BALANCING THE LEDGER
On the latest episode of Balancing the Ledger, we caught up with Charles Hoskinson, the Ethereum co-founder who now runs Cardano. He told us how he’s trying to make that blockchain better than Bitcoin and Ethereum, his hiring spree in Ethiopia, why he thinks decentralization can succeed, and more.
MEMES AND MUMBLES
Doge to the moon? Dogecoin, the cryptocurrency that began as a joke, took a Twitter poll last week—fittingly, on April Fool’s Day—on who should be its CEO. Elon Musk, the CEO of Tesla, won by a landslide, beating out candidates including Ethereum creator Vitalik Buterin and Litecoin creator Charlie Lee.
While Musk is busy being CEO of Tesla, SpaceX, Neuralink, and The Boring Company (among his many endeavors), he also embraced his new role:
It’s not the first time Musk has tweeted about cryptocurrency, though it appears to be the first time he’s tweeted about Dogecoin, as well as his first crypto tweet since he settled with the SEC over, well, his tweeting. Luckily, this new job likely won’t take up much more of Musk’s time: Dogecoin probably wasn’t serious about hiring a CEO.
FOMO NO MO’
Andreessen’s pivot. In Fortune’s October issue last year, my colleague Robert Hackett profiled Katie Haun, a partner at Andreessen Horowitz overseeing cryptocurrency investments. In the story, Hackett quotes one of the VC firm’s co-founders, Ben Horowitz, predicting, “It’s possible that most of what we do ends up being crypto. Then we’ll probably have to reconsider how we’re organized.”
Fast forward six months later, and Andreessen Horowitz has indeed decided to reorganize—trading in its venture capitalist designation and registering instead as a financial advisor, according to a cover story in the latest issue of Forbes. As a financial advisor, the firm will be free of some restrictions that limited how much it could invest in crypto as well as how it could operate, as described in this excerpt:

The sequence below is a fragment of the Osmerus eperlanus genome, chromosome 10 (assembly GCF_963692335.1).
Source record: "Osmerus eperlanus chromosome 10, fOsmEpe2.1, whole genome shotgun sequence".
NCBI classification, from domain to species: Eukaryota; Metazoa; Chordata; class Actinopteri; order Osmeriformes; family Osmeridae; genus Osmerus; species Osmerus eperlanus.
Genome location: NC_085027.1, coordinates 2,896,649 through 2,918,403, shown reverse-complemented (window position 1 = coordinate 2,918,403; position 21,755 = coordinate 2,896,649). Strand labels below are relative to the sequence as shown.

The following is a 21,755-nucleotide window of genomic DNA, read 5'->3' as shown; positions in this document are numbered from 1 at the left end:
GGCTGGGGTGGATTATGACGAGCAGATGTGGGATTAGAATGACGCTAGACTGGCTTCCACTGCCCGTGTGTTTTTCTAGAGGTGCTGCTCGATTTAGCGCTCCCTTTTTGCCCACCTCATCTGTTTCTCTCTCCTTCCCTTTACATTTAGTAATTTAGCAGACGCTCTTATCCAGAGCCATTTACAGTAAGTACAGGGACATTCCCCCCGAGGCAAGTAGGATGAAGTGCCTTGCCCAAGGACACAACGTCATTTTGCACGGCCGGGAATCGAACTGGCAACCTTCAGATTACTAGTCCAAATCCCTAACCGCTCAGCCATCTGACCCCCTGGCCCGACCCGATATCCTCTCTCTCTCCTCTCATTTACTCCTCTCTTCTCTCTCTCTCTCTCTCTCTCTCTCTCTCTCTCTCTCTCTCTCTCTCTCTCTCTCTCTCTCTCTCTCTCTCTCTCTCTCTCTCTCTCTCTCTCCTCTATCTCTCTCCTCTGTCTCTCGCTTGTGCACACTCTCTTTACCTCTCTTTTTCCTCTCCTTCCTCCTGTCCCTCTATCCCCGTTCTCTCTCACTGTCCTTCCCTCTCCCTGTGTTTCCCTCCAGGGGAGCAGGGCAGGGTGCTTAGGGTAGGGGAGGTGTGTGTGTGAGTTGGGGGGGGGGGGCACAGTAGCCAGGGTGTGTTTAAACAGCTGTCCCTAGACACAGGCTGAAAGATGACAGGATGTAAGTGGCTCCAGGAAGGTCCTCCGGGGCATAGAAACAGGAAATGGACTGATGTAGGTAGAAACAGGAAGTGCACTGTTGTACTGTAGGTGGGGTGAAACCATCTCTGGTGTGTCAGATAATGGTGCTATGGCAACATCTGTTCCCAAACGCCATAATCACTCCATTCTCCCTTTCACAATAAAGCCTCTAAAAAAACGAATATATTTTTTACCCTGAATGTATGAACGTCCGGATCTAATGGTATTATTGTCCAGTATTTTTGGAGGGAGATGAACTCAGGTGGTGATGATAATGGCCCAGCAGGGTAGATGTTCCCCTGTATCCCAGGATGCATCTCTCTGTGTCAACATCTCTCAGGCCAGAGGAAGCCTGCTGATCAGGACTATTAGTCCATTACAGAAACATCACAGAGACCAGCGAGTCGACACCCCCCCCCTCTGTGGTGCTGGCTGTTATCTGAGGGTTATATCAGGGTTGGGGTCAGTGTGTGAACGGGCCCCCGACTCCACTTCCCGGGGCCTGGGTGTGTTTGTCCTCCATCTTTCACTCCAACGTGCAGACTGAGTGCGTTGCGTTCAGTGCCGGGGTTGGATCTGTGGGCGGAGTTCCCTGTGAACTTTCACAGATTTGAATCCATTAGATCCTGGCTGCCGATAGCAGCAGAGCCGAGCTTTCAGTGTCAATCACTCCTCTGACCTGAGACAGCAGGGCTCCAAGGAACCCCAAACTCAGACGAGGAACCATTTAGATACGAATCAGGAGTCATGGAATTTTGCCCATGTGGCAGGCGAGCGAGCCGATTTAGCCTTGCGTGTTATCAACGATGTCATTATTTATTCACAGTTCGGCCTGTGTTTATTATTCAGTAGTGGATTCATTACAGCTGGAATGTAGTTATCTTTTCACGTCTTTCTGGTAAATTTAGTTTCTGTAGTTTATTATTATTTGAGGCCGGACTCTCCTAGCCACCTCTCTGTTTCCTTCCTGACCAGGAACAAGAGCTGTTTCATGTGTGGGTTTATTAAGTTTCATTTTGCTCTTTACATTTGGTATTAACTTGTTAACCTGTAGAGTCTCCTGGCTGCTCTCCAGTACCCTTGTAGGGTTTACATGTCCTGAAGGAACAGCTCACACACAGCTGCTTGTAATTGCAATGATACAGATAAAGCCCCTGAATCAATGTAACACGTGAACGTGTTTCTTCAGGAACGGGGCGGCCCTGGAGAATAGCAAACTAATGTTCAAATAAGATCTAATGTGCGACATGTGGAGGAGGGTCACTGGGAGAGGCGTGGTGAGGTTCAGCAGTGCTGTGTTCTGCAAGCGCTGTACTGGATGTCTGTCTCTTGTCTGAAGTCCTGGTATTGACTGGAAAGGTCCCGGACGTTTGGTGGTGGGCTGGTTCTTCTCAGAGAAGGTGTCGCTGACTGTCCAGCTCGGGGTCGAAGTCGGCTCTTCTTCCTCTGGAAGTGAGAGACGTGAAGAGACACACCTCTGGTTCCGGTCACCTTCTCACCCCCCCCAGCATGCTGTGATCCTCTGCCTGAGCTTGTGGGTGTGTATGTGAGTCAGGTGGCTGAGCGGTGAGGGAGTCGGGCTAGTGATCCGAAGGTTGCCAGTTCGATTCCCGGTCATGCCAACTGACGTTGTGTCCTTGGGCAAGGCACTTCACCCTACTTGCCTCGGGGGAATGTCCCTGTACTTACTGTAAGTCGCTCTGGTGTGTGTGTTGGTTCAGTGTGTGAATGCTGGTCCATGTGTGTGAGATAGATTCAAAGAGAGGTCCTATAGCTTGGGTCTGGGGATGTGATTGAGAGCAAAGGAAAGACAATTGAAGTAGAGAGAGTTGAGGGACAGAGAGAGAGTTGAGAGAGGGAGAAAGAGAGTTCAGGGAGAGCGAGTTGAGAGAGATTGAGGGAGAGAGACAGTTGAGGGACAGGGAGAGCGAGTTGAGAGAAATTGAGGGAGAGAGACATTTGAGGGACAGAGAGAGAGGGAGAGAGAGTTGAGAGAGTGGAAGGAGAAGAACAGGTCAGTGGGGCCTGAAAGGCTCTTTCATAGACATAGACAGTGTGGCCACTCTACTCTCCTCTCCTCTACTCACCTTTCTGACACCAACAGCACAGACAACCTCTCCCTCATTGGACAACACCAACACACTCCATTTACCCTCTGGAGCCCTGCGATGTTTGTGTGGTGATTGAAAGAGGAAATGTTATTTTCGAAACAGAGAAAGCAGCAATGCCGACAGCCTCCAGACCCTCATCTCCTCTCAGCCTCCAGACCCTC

Which brings us to crypto. Last year the firm raised a $350 million fund in the up-and-down area. But until recently partners Chris Dixon and Katie Haun would meet in private with Horowitz, their fund technically a separate legal entity from the rest of the firm. That meant they had different emails addresses and their own website, because of legal constraints on funds that register as traditional VCs. While Andreessen Horowitz was an early investor in crypto marketplace Coinbase and was one of many firms to catch cryptocurrency fever in 2017, it’s one of the few that doubled down even after the price of bitcoin and ether flatlined. SEC regulations consider such investments “high risk” and limit these stakes, as well as secondary purchases and fund or token investments, to no more than 20% of a traditional VC fund.